This can be a wonderful thing: it means that talented and engaging voices are able to present themselves to the world unfiltered. The media becomes a platform for us all to tell our own stories, to share our experiences and expertise. 

This means that person ‘A’ a talented cake maker has a voice and chance to tell their story, offer insights and tips, be creative beyond what they had ever anticipated.

The problem arises when our exceptional cake maker, presents a new type of confectionary, it gains some traction and then everyone else riffs off the same theme, for a while success is had by all, over time this lessens, until we’re left with feeds and timelines filled with bland copies of a brilliant original idea.

Of course, our cake maker has moved on, because all good businesses move on, they’re doing something else and going on to greater and better things as the competition get soggy bottoms stressing about algorithms and how to replace the cake with popcorn and the saga starts again and again. Until all the salty and sugar treats are used up, teeth are rotten, and brains fried.

You might argue that’s just life and was always thus, because the media has been a wonderful way to promote and push brand messages since before DDB and VW first set eyes on each other. It’s an inherent part of human behaviour and yes, everyone thinks that no, adverts do nothing to them, their shopping habits are theirs and theirs alone, whilst tucking into Finders’ Crispy Pancakes and professing a love for Accrington Stanley before chundering it all down Gold Hill, Jackson Pollocking cobbles and celebrity endorsed garms.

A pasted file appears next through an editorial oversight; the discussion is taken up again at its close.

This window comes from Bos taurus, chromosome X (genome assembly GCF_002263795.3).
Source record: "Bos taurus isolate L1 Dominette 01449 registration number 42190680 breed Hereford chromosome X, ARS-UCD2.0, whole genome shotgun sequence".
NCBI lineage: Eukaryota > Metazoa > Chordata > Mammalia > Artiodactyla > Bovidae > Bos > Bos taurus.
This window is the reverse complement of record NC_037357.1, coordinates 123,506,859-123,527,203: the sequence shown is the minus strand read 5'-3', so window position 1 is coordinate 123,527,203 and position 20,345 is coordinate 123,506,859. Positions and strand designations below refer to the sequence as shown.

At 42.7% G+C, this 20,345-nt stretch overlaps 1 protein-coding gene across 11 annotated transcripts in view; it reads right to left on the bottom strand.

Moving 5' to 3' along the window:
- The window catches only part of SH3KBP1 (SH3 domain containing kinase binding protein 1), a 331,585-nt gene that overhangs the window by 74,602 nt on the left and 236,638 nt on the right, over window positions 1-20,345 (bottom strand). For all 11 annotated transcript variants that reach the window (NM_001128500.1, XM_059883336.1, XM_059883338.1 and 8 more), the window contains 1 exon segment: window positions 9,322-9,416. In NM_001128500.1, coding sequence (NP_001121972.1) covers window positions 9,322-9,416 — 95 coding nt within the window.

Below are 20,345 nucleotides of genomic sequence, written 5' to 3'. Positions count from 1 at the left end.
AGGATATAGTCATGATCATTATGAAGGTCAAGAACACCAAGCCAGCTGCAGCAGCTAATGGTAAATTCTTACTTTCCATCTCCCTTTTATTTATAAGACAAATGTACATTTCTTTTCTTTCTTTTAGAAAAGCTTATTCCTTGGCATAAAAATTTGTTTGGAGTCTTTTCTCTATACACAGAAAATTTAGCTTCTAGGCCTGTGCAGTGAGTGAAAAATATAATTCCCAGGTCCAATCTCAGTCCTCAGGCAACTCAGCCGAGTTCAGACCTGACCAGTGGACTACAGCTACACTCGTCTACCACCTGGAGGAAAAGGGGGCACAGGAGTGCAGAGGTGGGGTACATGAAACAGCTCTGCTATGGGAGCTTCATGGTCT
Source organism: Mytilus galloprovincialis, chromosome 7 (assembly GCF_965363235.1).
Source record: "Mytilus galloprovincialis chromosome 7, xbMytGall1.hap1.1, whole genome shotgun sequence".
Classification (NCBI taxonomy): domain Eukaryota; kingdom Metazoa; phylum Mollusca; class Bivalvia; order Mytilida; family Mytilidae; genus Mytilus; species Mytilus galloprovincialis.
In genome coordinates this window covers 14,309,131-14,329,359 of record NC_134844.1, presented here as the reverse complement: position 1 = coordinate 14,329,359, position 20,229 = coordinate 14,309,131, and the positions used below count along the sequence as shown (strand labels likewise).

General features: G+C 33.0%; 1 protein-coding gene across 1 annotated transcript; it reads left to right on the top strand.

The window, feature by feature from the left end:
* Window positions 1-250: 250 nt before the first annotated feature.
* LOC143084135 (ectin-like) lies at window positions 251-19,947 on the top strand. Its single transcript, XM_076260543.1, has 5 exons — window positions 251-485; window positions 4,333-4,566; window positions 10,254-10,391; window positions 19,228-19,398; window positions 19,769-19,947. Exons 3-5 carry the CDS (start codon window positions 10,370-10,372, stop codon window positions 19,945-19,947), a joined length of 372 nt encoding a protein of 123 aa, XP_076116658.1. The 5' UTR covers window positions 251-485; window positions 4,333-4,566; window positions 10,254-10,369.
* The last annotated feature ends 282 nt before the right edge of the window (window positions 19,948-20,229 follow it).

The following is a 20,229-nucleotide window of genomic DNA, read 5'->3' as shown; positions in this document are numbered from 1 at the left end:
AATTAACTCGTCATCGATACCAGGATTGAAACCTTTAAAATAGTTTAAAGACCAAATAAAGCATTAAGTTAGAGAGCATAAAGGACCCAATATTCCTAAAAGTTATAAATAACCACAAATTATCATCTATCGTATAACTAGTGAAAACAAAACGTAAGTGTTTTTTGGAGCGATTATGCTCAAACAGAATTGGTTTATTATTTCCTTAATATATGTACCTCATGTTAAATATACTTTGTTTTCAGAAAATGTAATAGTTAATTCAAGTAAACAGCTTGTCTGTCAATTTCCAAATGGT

Ah celebrity. What makes a modern day celebrity? Talent yes, and that is always a good bet for success with marketing, but there is a new kind of fame, one just beyond grasp and then within if willing to gamble for it, fame is so fleeting, one moment you’re king of the celebrity factor love jungle on ice, the next opening Poundland stores. 

So if you’re a brand in today’s marketplace, what are you to do? Well the obvious answer is to work with the cake maker. But they’re expensive, have a book in progress and non-compete’s coming out of ears. 

What’s the alternative, the thinking often is that if you can, work with that cake maker - this is a good idea and will continue to be one – the bad idea, the road more often travelled is to work with those cake makers who copied our exceptional one but are cheaper.

Creating partnerships, brand to brand, corporation to individual, with those who are a good match is a fantastic idea, one which allows brilliant brands to create interesting projects with people who are their target market, with or without a platform. 

In those instances it works tremendously well and creates something which although a commercial message is of note. Because the individuals whilst offering nuanced view of the world are blessed with huge expertise. For example a new brand of mixer working with our cake maker. 

They are an expert, spent many hours learning and honing their craft, a craft that would have been theirs regardless of new found fame. Their calling and their followers know that. They follow because this is their passion too. 

It’s just that where there is a breakthrough, the gap in the fence is plugged with a new obstacle, the fake influencer, they look, sound and act the same as the originator, and their commitment to a craft and passion they discovered week before last is unparalleled because in those two weeks, they have become deep in the game, this life, 4 lyf. Well at least until the follower count slows and, look, gingerbread latte art in the shape of sausage dog. 

Of course I’m not bitter, my cake baking skills are enough to bring Mary Berry to Channel 4.

It’s just recently I’ve become a bit bored of cleaning up the mess of those chasing the lifestyle with short cuts, buying followers, aping trends, being who they wanna be, but forgetting that initial truism that there are no short cuts, because one day something challenges you and you don’t know how to deal with it.